The Winnebago's, or "Men of the Sea," as the name signifies, were first visited in 1634, at which period their villages were upon the head waters of Green Bay. They were one of the tribes belonging to the family of the Dakotas, and had come hither from the westward, but whether from the Pacific, as their name might indicate, is not known. Their ancient seat was Winnebago Lake, whither they afterward removed up the Fox river. Their country included not only this lake but all the streams flowing into it, especially the Fox river, and was subsequently extended to the Wisconsin and Rock rivers. They were brought under the influence of the Jesuit missionaries, who, in 1670, found them worshiping idols.

At the commencement of the eighteenth century the Winnebago's were firmly allied to the French and in peace with the dreaded Iroquois. In 1718 the nation numbered six hundred. They subsequently joined the French against the Iroquois, and also aided them in their, conflict with the British. But with the British possession of the post at Green Bay they allied themselves with their conquerors and kept up this friendship through the revolution and the War of 1812. At this period they were estimated to number 4,500 and were conflated a bold and warlike people.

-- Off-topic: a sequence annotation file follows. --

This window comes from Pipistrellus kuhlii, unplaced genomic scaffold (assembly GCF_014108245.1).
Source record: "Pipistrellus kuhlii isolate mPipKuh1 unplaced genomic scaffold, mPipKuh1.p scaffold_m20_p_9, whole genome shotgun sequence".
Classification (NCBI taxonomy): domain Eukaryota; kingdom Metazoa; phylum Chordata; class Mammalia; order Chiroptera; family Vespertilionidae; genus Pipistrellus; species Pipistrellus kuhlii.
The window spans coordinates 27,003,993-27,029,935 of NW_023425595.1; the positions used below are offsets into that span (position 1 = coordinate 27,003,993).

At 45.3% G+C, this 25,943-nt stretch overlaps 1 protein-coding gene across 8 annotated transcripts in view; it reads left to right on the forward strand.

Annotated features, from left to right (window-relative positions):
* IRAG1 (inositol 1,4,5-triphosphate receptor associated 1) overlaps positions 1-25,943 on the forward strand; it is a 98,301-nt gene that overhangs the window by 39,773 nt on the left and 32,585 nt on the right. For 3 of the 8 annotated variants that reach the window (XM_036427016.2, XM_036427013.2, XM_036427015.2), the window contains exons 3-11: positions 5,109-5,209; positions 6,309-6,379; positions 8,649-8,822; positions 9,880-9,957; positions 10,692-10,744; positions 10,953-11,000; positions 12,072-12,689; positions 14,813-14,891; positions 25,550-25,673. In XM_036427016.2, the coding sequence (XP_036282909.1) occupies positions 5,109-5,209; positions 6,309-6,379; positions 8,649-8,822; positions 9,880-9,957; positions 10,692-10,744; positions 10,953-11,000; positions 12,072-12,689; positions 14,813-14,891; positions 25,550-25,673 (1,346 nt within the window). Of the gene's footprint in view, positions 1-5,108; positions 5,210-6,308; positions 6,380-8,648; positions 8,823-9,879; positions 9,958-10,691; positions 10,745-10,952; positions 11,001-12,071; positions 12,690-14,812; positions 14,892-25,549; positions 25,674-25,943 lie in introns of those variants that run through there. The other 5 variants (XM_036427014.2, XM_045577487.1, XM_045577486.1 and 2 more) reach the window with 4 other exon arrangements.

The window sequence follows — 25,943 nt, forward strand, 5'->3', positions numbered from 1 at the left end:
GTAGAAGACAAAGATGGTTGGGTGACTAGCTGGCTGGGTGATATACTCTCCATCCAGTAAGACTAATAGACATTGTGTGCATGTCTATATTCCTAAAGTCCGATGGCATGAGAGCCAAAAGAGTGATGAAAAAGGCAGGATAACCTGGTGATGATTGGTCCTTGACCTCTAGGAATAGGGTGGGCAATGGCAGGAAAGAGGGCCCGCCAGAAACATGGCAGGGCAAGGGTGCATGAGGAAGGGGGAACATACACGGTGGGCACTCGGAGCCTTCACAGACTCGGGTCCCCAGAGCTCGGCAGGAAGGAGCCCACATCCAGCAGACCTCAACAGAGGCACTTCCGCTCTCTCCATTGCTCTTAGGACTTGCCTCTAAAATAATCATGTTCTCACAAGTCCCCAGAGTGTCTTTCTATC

When the United States took possession of the post of Green Bay in 1816, they apprehended trouble with the Winnebago's, but after a single remonstrance with the commandant, they submitted to the new order of things and afterward made a treaty of peace. In 1820 they had five villages on Winnebago Lake and fourteen on Rock river. Five years later their claim to territory was an extensive one. Its southeast boundary stretched away from the source of Rock river to within forty miles of its mouth, in the state of Illinois, where they had a village. On the west it extended to the heads of the small stream flowing into the Mississippi. To the northward it reached Black river and the Upper Wisconsin, but did not cross Fox river, although they contended for the whole of Winnebago lake. In 1829 a large part of their territory, in what is now southwestern Wisconsin, was sold to the United States. In 1837 they ceded to the general government all their lands east of the Mississippi. Considerable difficulty was experienced in removing them beyond the Mississippi and they have several times changed their place of abode. Their numbers have greatly diminished.